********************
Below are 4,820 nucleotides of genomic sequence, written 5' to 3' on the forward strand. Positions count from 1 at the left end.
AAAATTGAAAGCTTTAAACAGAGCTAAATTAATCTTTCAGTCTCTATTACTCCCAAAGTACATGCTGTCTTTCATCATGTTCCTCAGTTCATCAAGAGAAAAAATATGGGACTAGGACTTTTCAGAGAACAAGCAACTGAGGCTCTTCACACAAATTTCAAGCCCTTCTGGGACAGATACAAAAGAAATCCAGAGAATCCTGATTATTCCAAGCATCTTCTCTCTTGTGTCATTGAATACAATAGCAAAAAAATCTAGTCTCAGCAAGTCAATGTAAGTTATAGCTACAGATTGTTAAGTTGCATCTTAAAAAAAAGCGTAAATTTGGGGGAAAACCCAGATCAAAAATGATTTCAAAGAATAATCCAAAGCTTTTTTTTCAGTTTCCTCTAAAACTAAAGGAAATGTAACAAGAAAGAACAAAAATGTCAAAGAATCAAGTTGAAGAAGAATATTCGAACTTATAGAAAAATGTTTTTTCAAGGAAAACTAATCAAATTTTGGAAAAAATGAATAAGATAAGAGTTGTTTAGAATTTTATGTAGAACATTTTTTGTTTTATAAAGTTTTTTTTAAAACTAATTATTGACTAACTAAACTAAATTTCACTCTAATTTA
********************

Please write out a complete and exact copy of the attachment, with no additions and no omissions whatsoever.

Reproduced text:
Below are 4,820 nucleotides of genomic sequence, written 5' to 3' on the forward strand. Positions count from 1 at the left end.
AAAATTGAAAGCTTTAAACAGAGCTAAATTAATCTTTCAGTCTCTATTACTCCCAAAGTACATGCTGTCTTTCATCATGTTCCTCAGTTCATCAAGAGAAAAAATATGGGACTAGGACTTTTCAGAGAACAAGCAACTGAGGCTCTTCACACAAATTTCAAGCCCTTCTGGGACAGATACAAAAGAAATCCAGAGAATCCTGATTATTCCAAGCATCTTCTCTCTTGTGTCATTGAATACAATAGCAAAAAAATCTAGTCTCAGCAAGTCAATGTAAGTTATAGCTACAGATTGTTAAGTTGCATCTTAAAAAAAAGCGTAAATTTGGGGGAAAACCCAGATCAAAAATGATTTCAAAGAATAATCCAAAGCTTTTTTTTCAGTTTCCTCTAAAACTAAAGGAAATGTAACAAGAAAGAACAAAAATGTCAAAGAATCAAGTTGAAGAAGAATATTCGAACTTATAGAAAAATGTTTTTTCAAGGAAAACTAATCAAATTTTGGAAAAAATGAATAAGATAAGAGTTGTTTAGAATTTTATGTAGAACATTTTTTGTTTTATAAAGTTTTTTTTAAAACTAATTATTGACTAACTAAACTAAATTTCACTCTAATTTA